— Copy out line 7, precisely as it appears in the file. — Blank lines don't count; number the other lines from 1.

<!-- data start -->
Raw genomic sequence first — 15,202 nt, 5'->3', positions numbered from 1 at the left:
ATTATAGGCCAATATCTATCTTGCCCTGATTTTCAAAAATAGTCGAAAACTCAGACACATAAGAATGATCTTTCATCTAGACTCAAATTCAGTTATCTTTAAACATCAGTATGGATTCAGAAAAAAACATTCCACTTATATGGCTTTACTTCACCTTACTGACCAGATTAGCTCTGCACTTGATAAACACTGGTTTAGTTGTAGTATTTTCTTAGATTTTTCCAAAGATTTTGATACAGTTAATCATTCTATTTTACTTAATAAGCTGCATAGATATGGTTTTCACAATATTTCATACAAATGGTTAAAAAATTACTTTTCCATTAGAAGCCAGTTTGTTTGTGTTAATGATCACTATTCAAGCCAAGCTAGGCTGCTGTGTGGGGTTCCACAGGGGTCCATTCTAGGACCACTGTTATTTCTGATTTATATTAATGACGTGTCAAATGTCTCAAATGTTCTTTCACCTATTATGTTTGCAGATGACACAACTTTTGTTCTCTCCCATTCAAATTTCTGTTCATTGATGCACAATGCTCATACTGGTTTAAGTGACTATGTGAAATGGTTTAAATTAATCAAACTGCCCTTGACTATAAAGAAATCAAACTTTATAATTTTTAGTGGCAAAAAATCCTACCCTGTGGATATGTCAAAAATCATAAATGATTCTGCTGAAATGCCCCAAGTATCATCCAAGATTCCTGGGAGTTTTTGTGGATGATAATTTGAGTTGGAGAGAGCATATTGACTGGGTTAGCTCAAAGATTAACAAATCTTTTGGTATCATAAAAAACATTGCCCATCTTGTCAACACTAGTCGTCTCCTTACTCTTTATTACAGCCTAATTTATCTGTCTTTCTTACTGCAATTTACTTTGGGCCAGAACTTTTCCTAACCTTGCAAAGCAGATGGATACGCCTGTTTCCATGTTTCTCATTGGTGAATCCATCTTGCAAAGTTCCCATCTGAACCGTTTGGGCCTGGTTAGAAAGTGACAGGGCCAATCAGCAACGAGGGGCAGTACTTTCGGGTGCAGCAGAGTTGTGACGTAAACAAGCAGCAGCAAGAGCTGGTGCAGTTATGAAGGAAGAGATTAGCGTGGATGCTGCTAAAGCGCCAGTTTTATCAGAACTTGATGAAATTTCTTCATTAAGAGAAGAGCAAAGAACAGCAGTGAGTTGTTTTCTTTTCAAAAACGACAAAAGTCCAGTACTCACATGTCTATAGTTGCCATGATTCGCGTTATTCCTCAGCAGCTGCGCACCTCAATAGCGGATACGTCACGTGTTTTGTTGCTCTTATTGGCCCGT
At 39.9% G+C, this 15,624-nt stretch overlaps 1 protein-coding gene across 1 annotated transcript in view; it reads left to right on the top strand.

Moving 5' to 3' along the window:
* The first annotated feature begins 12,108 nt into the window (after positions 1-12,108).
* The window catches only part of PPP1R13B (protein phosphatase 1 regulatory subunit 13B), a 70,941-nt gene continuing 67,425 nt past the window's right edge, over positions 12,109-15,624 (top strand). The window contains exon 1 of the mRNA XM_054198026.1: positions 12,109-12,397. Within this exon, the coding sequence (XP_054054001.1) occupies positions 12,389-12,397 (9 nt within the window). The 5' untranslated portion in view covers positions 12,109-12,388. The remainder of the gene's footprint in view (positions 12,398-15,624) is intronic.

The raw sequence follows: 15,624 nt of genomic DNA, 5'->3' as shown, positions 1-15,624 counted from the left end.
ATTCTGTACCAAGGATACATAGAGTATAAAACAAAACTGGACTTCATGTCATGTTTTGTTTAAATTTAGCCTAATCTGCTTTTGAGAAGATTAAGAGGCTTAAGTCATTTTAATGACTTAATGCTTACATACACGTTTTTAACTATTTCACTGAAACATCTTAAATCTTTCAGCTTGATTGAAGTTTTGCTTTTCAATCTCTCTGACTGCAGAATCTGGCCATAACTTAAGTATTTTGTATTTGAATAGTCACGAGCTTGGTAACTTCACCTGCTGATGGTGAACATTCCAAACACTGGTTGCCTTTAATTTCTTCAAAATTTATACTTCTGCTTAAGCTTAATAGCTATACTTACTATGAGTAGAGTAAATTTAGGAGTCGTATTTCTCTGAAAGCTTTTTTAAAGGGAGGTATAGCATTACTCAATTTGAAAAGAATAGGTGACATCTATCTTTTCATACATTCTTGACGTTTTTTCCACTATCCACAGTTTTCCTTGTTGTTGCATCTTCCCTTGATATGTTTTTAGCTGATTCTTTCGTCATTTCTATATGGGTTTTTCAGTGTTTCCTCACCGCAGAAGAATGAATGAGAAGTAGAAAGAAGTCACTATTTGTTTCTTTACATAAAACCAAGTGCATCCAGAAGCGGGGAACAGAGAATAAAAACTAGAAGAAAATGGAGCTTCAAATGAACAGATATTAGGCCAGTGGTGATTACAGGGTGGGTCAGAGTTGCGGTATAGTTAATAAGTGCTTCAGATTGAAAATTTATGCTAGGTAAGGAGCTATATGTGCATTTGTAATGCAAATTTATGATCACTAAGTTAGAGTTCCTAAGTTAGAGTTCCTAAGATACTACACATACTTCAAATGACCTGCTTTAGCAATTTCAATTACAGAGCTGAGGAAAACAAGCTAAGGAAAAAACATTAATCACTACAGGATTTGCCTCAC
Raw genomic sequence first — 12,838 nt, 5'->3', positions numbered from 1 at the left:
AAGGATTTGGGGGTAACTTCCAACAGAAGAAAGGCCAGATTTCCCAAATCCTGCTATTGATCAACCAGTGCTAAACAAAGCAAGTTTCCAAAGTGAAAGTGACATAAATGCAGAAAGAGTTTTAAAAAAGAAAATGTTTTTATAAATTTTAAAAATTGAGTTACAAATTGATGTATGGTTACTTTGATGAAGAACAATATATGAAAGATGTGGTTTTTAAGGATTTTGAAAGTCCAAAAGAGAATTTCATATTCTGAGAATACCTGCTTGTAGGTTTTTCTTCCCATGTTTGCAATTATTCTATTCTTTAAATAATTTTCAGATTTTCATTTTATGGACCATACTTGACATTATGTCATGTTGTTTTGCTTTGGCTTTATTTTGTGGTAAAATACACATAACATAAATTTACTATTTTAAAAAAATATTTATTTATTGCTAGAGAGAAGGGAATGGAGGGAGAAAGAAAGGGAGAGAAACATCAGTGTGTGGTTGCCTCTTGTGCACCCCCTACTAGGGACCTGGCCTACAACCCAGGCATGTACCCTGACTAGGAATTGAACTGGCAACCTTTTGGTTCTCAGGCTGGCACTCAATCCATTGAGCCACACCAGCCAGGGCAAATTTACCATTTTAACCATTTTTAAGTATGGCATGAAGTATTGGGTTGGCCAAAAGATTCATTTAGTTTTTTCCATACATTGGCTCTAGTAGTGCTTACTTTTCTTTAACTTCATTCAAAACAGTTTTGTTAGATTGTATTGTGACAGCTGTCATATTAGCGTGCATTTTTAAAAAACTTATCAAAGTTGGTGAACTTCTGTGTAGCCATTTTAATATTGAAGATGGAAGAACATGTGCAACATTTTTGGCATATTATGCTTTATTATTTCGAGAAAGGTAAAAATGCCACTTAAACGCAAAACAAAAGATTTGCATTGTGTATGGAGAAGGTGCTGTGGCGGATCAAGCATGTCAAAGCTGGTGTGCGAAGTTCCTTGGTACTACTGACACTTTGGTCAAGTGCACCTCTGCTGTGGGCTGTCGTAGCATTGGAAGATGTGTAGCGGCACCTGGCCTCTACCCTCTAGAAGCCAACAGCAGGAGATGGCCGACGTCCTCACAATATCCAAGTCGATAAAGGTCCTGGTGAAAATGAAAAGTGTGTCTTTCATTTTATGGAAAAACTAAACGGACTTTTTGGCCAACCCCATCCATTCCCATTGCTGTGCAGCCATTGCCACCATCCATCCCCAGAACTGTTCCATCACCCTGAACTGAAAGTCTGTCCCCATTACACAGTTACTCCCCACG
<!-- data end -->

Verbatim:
The raw sequence follows: 15,624 nt of genomic DNA, 5'->3' as shown, positions 1-15,624 counted from the left end.